Study: Trial Lawyers Spent $1.4 Billion on Advertising in 2021
Trial lawyer groups flooded airways with more than 15 million local TV ads last year
A new report analyzing trial lawyer advertising over the past five years revealed that $6.8 billion was spent on more than 77 million national and local ads between 2017 and 2021.
The American Tort Reform Association released its latest study today, which includes data on spending and frequency of legal services ads in media markets across nearly every U.S. state and Washington, DC.
The nationwide survey shows that trial lawyers and aggregators spend enormous sums of money on television, radio and outdoor advertising to recruit new clients for lawsuits.
“These latest advertising numbers show that plaintiff’s attorneys aren’t slowing down in their relentless pursuit of their next payday,” said American Tort Reform Association President Tiger Joyce. “It is clear that trial lawyers continue to put profits ahead of vulnerable members of our society who are being misled by deceptive ads.”
In 2021, more than 15 million ads for legal services aired on local television broadcast networks in the 210 media markets across the U.S., totaling approximately $971.6 million spent. By comparison, pizza restaurants spent $67.4 million on a mere 845,000 ads while furniture retailers spent $589 million on 4.8 million ads aired on local television broadcast networks. Additionally, trial lawyer groups aired more than 71,000 ads on national cable television at an estimated cost of $97 million.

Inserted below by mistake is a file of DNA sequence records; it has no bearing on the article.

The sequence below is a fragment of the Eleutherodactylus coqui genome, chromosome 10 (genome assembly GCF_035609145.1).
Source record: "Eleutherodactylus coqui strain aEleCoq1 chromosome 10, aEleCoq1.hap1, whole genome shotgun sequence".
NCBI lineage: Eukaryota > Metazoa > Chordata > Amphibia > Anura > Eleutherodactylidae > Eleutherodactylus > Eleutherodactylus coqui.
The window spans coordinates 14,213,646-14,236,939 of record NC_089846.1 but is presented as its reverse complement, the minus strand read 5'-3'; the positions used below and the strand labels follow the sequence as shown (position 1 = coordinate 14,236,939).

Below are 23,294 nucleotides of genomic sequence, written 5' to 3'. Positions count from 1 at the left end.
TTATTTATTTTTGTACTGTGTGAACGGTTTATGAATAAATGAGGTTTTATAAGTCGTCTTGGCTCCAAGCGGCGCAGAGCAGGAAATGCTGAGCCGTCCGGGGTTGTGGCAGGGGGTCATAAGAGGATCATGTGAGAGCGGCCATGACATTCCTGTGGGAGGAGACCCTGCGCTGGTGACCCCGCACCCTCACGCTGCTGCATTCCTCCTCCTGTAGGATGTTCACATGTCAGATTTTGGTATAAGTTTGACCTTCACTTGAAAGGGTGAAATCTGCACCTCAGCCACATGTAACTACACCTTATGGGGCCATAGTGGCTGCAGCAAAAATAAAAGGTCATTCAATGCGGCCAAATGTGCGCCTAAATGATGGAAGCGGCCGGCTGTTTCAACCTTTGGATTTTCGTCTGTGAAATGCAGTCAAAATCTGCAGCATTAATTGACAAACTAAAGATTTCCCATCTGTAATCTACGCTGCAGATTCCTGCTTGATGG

“Trial lawyer groups spend obscene amounts of money on advertising because they know it’s an effective way to needlessly scare consumers and encourage them to file lawsuits,” Joyce said. “However, these advertisements too often are intentionally misleading and can lead to devastating consequences.”
A 2019 FDA study shows the real-life consequences of deceptive trial lawyer ads. The report found 66 incidents of adverse events following patients discontinuing the use of blood thinner medication (Pradaxa, Xarelto, Eliquis or Savaysa) after viewing a lawyer advertisement. The median patient age was 70 and 98% stopped medication use without consulting with their doctor. Thirty-three patients experienced a stroke, 24 experienced another serious injury, and seven people died.
Dr. Shawn H. Fleming, doctor for one of the deceased, stated before a 2017 U.S. House Judiciary committee hearing, “It’s my opinion that the tone and content of these advertisements imply a qualitative judgment about these medications that are just not true. When you say call 1-800-BAD-DRUG, that clearly implies it’s a bad drug, which runs counter to current medical evidence and also to the FDA’s recommendations.”
The number of ads aired by trial lawyer groups across local and cable television, radio, and outdoor billboards has increased more than 30% since 2017.
“These latest advertising numbers point to a disturbing trend in spending nationwide by trial attorney groups over the last half decade,” Joyce said. “Inundating consumers with deceptive ads negatively affects jurors’ perceptions of certain issues and products, and can lead to more frivolous lawsuits being filed by opportunistic trial lawyer groups.”
Six of the Top 10 states with the highest spending on local legal services television ads in 2021 were recently included in the American Tort Reform Foundation’s list of Judicial Hellholes®:
- California: $85.3 million; 809k ads
- Georgia: $60.6 million; 859k ads
- New York: $59.3 million; 833k ads
- Pennsylvania: $36.2 million; 416k ads
- Louisiana: $34.8 million; 783k ads
- Illinois: $30 million; 248k ads
Judicial Hellholes® are deemed the most unjust local courts and state civil justice systems in the country.
“While some states have taken action to prevent misleading legal advertisements, more state legislatures need to prioritize legislation to increase accountability and transparency in legal ads to protect consumers from bad actors,” Joyce said.
The full report on trial lawyer advertising is available at ATRA.org and utilizes Kantar data.
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